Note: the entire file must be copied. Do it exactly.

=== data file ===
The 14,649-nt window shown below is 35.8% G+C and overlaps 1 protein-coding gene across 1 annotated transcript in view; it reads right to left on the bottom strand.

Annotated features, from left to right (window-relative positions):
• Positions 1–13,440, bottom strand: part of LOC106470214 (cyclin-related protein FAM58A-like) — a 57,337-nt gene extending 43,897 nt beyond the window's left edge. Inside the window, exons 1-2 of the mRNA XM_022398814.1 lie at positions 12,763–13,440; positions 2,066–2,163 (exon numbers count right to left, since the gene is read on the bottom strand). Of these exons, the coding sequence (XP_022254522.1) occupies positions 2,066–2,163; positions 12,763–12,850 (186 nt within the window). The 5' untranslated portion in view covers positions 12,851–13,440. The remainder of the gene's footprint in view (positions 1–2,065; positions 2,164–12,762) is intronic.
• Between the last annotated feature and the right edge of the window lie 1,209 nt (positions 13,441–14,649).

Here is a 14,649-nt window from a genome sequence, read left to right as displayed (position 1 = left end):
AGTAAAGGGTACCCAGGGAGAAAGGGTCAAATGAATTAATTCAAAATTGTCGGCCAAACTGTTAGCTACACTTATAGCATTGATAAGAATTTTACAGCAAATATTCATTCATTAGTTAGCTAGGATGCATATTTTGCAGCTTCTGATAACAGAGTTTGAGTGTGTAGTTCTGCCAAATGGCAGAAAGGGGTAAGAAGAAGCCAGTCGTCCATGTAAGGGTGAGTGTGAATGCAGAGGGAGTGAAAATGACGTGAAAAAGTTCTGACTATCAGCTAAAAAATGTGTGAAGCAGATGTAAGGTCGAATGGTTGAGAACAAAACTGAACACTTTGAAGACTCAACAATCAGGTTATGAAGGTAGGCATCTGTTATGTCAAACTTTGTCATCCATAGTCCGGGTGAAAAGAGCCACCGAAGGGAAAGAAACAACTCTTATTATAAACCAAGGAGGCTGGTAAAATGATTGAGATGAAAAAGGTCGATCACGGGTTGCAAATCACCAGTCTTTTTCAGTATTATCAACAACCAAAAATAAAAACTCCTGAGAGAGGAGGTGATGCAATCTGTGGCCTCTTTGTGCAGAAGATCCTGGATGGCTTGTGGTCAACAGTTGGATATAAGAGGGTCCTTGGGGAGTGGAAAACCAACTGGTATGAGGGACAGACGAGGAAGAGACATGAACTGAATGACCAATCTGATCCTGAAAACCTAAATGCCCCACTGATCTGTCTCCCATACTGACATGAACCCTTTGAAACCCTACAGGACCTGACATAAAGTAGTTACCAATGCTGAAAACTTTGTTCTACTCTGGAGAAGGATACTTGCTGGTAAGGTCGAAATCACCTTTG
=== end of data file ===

The 14,649-nt window shown below is 35.8% G+C and overlaps 1 protein-coding gene across 1 annotated transcript in view; it reads right to left on the bottom strand.

Annotated features, from left to right (window-relative positions):
• Positions 1–13,440, bottom strand: part of LOC106470214 (cyclin-related protein FAM58A-like) — a 57,337-nt gene extending 43,897 nt beyond the window's left edge. Inside the window, exons 1-2 of the mRNA XM_022398814.1 lie at positions 12,763–13,440; positions 2,066–2,163 (exon numbers count right to left, since the gene is read on the bottom strand). Of these exons, the coding sequence (XP_022254522.1) occupies positions 2,066–2,163; positions 12,763–12,850 (186 nt within the window). The 5' untranslated portion in view covers positions 12,851–13,440. The remainder of the gene's footprint in view (positions 1–2,065; positions 2,164–12,762) is intronic.
• Between the last annotated feature and the right edge of the window lie 1,209 nt (positions 13,441–14,649).

Here is a 14,649-nt window from a genome sequence, read left to right as displayed (position 1 = left end):
AGTAAAGGGTACCCAGGGAGAAAGGGTCAAATGAATTAATTCAAAATTGTCGGCCAAACTGTTAGCTACACTTATAGCATTGATAAGAATTTTACAGCAAATATTCATTCATTAGTTAGCTAGGATGCATATTTTGCAGCTTCTGATAACAGAGTTTGAGTGTGTAGTTCTGCCAAATGGCAGAAAGGGGTAAGAAGAAGCCAGTCGTCCATGTAAGGGTGAGTGTGAATGCAGAGGGAGTGAAAATGACGTGAAAAAGTTCTGACTATCAGCTAAAAAATGTGTGAAGCAGATGTAAGGTCGAATGGTTGAGAACAAAACTGAACACTTTGAAGACTCAACAATCAGGTTATGAAGGTAGGCATCTGTTATGTCAAACTTTGTCATCCATAGTCCGGGTGAAAAGAGCCACCGAAGGGAAAGAAACAACTCTTATTATAAACCAAGGAGGCTGGTAAAATGATTGAGATGAAAAAGGTCGATCACGGGTTGCAAATCACCAGTCTTTTTCAGTATTATCAACAACCAAAAATAAAAACTCCTGAGAGAGGAGGTGATGCAATCTGTGGCCTCTTTGTGCAGAAGATCCTGGATGGCTTGTGGTCAACAGTTGGATATAAGAGGGTCCTTGGGGAGTGGAAAACCAACTGGTATGAGGGACAGACGAGGAAGAGACATGAACTGAATGACCAATCTGATCCTGAAAACCTAAATGCCCCACTGATCTGTCTCCCATACTGACATGAACCCTTTGAAACCCTACAGGACCTGACATAAAGTAGTTACCAATGCTGAAAACTTTGTTCTACTCTGGAGAAGGATACTTGCTGGTAAGGTCGAAATCACCTTTG